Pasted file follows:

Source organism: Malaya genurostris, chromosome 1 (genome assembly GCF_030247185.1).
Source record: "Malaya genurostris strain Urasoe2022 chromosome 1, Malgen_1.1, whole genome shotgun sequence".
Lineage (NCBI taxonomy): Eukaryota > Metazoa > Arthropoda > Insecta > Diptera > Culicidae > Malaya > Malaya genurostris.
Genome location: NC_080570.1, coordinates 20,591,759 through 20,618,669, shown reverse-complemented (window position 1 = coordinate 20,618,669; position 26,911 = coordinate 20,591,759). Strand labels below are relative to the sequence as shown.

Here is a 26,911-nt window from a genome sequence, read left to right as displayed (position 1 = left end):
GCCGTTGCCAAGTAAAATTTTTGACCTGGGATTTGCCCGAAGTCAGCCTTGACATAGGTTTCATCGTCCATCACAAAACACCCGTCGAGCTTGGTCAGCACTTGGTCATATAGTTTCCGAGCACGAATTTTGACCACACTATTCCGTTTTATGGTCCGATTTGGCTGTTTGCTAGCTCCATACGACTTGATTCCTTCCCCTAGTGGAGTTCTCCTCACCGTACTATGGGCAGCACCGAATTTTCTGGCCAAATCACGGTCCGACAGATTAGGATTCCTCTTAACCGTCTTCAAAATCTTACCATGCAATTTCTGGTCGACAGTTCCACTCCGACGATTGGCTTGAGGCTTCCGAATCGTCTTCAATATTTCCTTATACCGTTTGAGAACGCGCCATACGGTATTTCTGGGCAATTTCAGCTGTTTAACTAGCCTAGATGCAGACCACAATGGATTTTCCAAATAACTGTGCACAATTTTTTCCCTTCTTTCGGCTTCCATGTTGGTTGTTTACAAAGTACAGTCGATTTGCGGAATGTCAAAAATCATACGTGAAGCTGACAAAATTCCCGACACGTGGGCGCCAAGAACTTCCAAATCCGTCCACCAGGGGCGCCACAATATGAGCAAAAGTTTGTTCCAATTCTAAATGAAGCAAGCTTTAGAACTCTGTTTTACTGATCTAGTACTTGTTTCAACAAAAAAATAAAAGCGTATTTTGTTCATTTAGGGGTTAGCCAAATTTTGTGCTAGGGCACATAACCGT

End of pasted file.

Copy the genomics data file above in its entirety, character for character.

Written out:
Source organism: Malaya genurostris, chromosome 1 (genome assembly GCF_030247185.1).
Source record: "Malaya genurostris strain Urasoe2022 chromosome 1, Malgen_1.1, whole genome shotgun sequence".
Lineage (NCBI taxonomy): Eukaryota > Metazoa > Arthropoda > Insecta > Diptera > Culicidae > Malaya > Malaya genurostris.
Genome location: NC_080570.1, coordinates 20,591,759 through 20,618,669, shown reverse-complemented (window position 1 = coordinate 20,618,669; position 26,911 = coordinate 20,591,759). Strand labels below are relative to the sequence as shown.

Here is a 26,911-nt window from a genome sequence, read left to right as displayed (position 1 = left end):
GCCGTTGCCAAGTAAAATTTTTGACCTGGGATTTGCCCGAAGTCAGCCTTGACATAGGTTTCATCGTCCATCACAAAACACCCGTCGAGCTTGGTCAGCACTTGGTCATATAGTTTCCGAGCACGAATTTTGACCACACTATTCCGTTTTATGGTCCGATTTGGCTGTTTGCTAGCTCCATACGACTTGATTCCTTCCCCTAGTGGAGTTCTCCTCACCGTACTATGGGCAGCACCGAATTTTCTGGCCAAATCACGGTCCGACAGATTAGGATTCCTCTTAACCGTCTTCAAAATCTTACCATGCAATTTCTGGTCGACAGTTCCACTCCGACGATTGGCTTGAGGCTTCCGAATCGTCTTCAATATTTCCTTATACCGTTTGAGAACGCGCCATACGGTATTTCTGGGCAATTTCAGCTGTTTAACTAGCCTAGATGCAGACCACAATGGATTTTCCAAATAACTGTGCACAATTTTTTCCCTTCTTTCGGCTTCCATGTTGGTTGTTTACAAAGTACAGTCGATTTGCGGAATGTCAAAAATCATACGTGAAGCTGACAAAATTCCCGACACGTGGGCGCCAAGAACTTCCAAATCCGTCCACCAGGGGCGCCACAATATGAGCAAAAGTTTGTTCCAATTCTAAATGAAGCAAGCTTTAGAACTCTGTTTTACTGATCTAGTACTTGTTTCAACAAAAAAATAAAAGCGTATTTTGTTCATTTAGGGGTTAGCCAAATTTTGTGCTAGGGCACATAACCGT